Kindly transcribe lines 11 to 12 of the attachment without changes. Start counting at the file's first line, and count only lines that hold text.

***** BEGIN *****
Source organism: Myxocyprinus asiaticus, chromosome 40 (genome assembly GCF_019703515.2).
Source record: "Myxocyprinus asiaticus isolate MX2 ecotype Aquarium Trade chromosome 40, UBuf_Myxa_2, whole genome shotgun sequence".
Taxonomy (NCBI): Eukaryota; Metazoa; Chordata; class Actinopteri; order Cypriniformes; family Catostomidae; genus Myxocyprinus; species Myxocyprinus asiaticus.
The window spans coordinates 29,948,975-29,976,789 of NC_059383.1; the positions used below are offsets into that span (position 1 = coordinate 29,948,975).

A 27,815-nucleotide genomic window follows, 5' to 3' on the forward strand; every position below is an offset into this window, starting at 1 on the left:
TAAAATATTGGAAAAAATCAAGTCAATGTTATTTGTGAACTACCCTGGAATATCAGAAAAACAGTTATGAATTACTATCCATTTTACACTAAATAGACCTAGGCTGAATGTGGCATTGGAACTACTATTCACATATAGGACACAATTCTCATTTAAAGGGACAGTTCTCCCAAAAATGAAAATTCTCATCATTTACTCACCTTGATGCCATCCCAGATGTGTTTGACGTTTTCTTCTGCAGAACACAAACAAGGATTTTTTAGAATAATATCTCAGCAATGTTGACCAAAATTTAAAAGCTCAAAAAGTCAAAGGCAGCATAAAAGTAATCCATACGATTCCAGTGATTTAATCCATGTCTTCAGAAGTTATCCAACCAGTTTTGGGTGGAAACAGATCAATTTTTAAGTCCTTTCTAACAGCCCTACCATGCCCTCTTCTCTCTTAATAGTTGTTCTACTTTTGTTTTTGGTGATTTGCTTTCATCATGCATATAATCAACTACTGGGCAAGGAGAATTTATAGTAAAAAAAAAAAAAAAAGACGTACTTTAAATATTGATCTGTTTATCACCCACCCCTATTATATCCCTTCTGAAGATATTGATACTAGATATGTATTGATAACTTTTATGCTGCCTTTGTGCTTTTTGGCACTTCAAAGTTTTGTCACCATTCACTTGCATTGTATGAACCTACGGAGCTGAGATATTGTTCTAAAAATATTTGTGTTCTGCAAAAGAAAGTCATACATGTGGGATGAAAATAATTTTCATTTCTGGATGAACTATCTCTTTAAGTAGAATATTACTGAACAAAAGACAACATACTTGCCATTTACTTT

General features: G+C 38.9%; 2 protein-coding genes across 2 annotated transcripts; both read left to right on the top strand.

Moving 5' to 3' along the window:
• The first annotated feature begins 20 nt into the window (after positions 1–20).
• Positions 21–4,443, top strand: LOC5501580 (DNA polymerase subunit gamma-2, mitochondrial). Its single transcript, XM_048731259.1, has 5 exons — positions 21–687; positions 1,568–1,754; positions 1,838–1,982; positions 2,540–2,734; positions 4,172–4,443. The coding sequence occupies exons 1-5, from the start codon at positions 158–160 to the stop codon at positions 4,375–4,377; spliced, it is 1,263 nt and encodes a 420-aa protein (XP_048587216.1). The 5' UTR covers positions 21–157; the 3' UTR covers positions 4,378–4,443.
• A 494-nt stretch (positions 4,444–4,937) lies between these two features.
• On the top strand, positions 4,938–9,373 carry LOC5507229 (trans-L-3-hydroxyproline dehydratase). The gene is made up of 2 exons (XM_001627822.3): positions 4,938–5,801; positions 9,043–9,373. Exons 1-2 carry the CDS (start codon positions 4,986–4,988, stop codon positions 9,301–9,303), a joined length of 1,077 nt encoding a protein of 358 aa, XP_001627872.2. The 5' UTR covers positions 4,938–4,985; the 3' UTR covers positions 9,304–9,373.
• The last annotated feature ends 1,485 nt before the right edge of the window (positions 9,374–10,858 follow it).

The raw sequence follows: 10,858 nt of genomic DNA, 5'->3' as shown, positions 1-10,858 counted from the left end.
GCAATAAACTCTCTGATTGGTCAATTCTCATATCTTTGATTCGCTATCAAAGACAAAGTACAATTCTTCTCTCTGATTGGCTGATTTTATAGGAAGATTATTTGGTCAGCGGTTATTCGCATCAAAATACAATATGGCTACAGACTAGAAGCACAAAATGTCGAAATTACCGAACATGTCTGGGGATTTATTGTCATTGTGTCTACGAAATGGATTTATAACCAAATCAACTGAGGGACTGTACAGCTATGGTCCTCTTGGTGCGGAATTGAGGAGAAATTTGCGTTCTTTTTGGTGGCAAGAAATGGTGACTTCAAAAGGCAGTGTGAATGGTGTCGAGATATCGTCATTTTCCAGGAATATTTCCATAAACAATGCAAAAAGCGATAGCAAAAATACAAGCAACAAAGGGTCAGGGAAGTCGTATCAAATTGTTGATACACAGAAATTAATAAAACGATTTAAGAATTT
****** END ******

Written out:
• A 494-nt stretch (positions 4,444–4,937) lies between these two features.
• On the top strand, positions 4,938–9,373 carry LOC5507229 (trans-L-3-hydroxyproline dehydratase). The gene is made up of 2 exons (XM_001627822.3): positions 4,938–5,801; positions 9,043–9,373. Exons 1-2 carry the CDS (start codon positions 4,986–4,988, stop codon positions 9,301–9,303), a joined length of 1,077 nt encoding a protein of 358 aa, XP_001627872.2. The 5' UTR covers positions 4,938–4,985; the 3' UTR covers positions 9,304–9,373.